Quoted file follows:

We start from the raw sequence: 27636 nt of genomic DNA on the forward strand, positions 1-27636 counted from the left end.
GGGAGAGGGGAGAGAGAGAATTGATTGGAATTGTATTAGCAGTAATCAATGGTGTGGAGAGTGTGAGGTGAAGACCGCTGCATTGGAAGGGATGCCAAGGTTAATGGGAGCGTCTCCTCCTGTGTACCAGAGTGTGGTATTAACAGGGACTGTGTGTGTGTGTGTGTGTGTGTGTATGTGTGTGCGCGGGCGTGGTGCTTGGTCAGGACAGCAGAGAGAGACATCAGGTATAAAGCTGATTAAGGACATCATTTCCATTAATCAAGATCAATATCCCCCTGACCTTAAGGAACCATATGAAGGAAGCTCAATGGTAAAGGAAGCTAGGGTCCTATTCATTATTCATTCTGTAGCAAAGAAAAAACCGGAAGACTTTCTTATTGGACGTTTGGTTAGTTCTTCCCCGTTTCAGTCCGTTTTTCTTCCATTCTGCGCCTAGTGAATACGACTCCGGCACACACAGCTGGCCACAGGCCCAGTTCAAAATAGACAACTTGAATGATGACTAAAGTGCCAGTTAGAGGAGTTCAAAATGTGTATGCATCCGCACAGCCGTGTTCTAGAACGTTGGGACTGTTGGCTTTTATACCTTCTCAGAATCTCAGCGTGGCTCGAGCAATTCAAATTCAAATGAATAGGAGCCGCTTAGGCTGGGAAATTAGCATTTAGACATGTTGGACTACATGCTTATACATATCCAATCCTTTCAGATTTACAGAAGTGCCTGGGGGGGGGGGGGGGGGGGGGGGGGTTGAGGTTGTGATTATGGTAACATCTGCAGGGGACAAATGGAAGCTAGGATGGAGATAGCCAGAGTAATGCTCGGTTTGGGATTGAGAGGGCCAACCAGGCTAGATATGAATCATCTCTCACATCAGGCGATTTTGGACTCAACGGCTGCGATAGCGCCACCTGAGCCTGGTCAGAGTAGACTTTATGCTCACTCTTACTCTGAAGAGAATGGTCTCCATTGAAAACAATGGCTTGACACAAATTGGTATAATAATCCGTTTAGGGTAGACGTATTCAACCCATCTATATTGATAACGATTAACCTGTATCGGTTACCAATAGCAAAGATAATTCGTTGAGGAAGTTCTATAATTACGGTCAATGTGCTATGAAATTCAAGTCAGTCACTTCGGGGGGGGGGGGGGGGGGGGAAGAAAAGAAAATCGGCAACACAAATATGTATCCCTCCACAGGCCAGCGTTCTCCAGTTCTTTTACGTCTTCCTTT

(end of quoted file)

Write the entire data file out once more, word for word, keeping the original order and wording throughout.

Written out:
We start from the raw sequence: 27636 nt of genomic DNA on the forward strand, positions 1-27636 counted from the left end.
GGGAGAGGGGAGAGAGAGAATTGATTGGAATTGTATTAGCAGTAATCAATGGTGTGGAGAGTGTGAGGTGAAGACCGCTGCATTGGAAGGGATGCCAAGGTTAATGGGAGCGTCTCCTCCTGTGTACCAGAGTGTGGTATTAACAGGGACTGTGTGTGTGTGTGTGTGTGTGTGTATGTGTGTGCGCGGGCGTGGTGCTTGGTCAGGACAGCAGAGAGAGACATCAGGTATAAAGCTGATTAAGGACATCATTTCCATTAATCAAGATCAATATCCCCCTGACCTTAAGGAACCATATGAAGGAAGCTCAATGGTAAAGGAAGCTAGGGTCCTATTCATTATTCATTCTGTAGCAAAGAAAAAACCGGAAGACTTTCTTATTGGACGTTTGGTTAGTTCTTCCCCGTTTCAGTCCGTTTTTCTTCCATTCTGCGCCTAGTGAATACGACTCCGGCACACACAGCTGGCCACAGGCCCAGTTCAAAATAGACAACTTGAATGATGACTAAAGTGCCAGTTAGAGGAGTTCAAAATGTGTATGCATCCGCACAGCCGTGTTCTAGAACGTTGGGACTGTTGGCTTTTATACCTTCTCAGAATCTCAGCGTGGCTCGAGCAATTCAAATTCAAATGAATAGGAGCCGCTTAGGCTGGGAAATTAGCATTTAGACATGTTGGACTACATGCTTATACATATCCAATCCTTTCAGATTTACAGAAGTGCCTGGGGGGGGGGGGGGGGGGGGGGGGGTTGAGGTTGTGATTATGGTAACATCTGCAGGGGACAAATGGAAGCTAGGATGGAGATAGCCAGAGTAATGCTCGGTTTGGGATTGAGAGGGCCAACCAGGCTAGATATGAATCATCTCTCACATCAGGCGATTTTGGACTCAACGGCTGCGATAGCGCCACCTGAGCCTGGTCAGAGTAGACTTTATGCTCACTCTTACTCTGAAGAGAATGGTCTCCATTGAAAACAATGGCTTGACACAAATTGGTATAATAATCCGTTTAGGGTAGACGTATTCAACCCATCTATATTGATAACGATTAACCTGTATCGGTTACCAATAGCAAAGATAATTCGTTGAGGAAGTTCTATAATTACGGTCAATGTGCTATGAAATTCAAGTCAGTCACTTCGGGGGGGGGGGGGGGGGGGGAAGAAAAGAAAATCGGCAACACAAATATGTATCCCTCCACAGGCCAGCGTTCTCCAGTTCTTTTACGTCTTCCTTT